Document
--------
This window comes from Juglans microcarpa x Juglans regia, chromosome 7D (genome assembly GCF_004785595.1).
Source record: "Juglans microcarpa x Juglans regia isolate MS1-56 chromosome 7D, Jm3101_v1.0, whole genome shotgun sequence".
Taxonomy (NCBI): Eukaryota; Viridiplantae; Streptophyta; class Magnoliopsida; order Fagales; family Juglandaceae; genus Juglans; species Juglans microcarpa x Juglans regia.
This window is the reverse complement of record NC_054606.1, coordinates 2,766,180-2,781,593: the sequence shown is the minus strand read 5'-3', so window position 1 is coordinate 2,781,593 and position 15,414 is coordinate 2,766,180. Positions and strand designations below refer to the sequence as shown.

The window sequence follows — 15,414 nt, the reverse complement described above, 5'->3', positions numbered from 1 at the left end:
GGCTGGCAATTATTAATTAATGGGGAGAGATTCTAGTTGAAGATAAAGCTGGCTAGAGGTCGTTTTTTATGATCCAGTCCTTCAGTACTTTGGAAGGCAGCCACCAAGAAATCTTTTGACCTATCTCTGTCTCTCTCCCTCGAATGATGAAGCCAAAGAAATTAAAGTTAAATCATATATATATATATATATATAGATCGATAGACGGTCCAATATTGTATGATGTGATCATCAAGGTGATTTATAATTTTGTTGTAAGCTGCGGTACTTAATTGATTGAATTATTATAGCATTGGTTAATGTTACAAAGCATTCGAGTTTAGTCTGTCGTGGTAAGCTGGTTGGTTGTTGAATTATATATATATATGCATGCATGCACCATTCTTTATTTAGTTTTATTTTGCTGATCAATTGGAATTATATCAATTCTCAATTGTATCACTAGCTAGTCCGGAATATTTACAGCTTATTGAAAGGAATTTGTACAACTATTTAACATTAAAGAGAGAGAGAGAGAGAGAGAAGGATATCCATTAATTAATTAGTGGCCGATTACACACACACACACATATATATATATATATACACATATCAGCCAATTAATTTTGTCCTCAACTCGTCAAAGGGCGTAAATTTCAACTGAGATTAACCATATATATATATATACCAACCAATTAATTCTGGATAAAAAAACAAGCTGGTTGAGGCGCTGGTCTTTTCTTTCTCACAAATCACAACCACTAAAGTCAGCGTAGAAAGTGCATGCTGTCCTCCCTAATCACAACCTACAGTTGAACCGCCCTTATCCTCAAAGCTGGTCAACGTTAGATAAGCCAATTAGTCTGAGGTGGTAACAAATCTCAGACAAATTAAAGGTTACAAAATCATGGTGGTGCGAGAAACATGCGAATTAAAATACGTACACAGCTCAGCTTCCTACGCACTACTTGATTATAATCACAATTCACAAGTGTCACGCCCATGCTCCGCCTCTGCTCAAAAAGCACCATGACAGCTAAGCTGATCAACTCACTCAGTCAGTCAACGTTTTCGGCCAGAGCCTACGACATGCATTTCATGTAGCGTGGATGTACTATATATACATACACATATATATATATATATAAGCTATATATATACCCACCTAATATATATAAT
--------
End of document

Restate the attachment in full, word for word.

This window comes from Juglans microcarpa x Juglans regia, chromosome 7D (genome assembly GCF_004785595.1).
Source record: "Juglans microcarpa x Juglans regia isolate MS1-56 chromosome 7D, Jm3101_v1.0, whole genome shotgun sequence".
Taxonomy (NCBI): Eukaryota; Viridiplantae; Streptophyta; class Magnoliopsida; order Fagales; family Juglandaceae; genus Juglans; species Juglans microcarpa x Juglans regia.
This window is the reverse complement of record NC_054606.1, coordinates 2,766,180-2,781,593: the sequence shown is the minus strand read 5'-3', so window position 1 is coordinate 2,781,593 and position 15,414 is coordinate 2,766,180. Positions and strand designations below refer to the sequence as shown.

The window sequence follows — 15,414 nt, the reverse complement described above, 5'->3', positions numbered from 1 at the left end:
GGCTGGCAATTATTAATTAATGGGGAGAGATTCTAGTTGAAGATAAAGCTGGCTAGAGGTCGTTTTTTATGATCCAGTCCTTCAGTACTTTGGAAGGCAGCCACCAAGAAATCTTTTGACCTATCTCTGTCTCTCTCCCTCGAATGATGAAGCCAAAGAAATTAAAGTTAAATCATATATATATATATATATATAGATCGATAGACGGTCCAATATTGTATGATGTGATCATCAAGGTGATTTATAATTTTGTTGTAAGCTGCGGTACTTAATTGATTGAATTATTATAGCATTGGTTAATGTTACAAAGCATTCGAGTTTAGTCTGTCGTGGTAAGCTGGTTGGTTGTTGAATTATATATATATATGCATGCATGCACCATTCTTTATTTAGTTTTATTTTGCTGATCAATTGGAATTATATCAATTCTCAATTGTATCACTAGCTAGTCCGGAATATTTACAGCTTATTGAAAGGAATTTGTACAACTATTTAACATTAAAGAGAGAGAGAGAGAGAGAGAAGGATATCCATTAATTAATTAGTGGCCGATTACACACACACACACATATATATATATATATACACATATCAGCCAATTAATTTTGTCCTCAACTCGTCAAAGGGCGTAAATTTCAACTGAGATTAACCATATATATATATATACCAACCAATTAATTCTGGATAAAAAAACAAGCTGGTTGAGGCGCTGGTCTTTTCTTTCTCACAAATCACAACCACTAAAGTCAGCGTAGAAAGTGCATGCTGTCCTCCCTAATCACAACCTACAGTTGAACCGCCCTTATCCTCAAAGCTGGTCAACGTTAGATAAGCCAATTAGTCTGAGGTGGTAACAAATCTCAGACAAATTAAAGGTTACAAAATCATGGTGGTGCGAGAAACATGCGAATTAAAATACGTACACAGCTCAGCTTCCTACGCACTACTTGATTATAATCACAATTCACAAGTGTCACGCCCATGCTCCGCCTCTGCTCAAAAAGCACCATGACAGCTAAGCTGATCAACTCACTCAGTCAGTCAACGTTTTCGGCCAGAGCCTACGACATGCATTTCATGTAGCGTGGATGTACTATATATACATACACATATATATATATATATAAGCTATATATATACCCACCTAATATATATAAT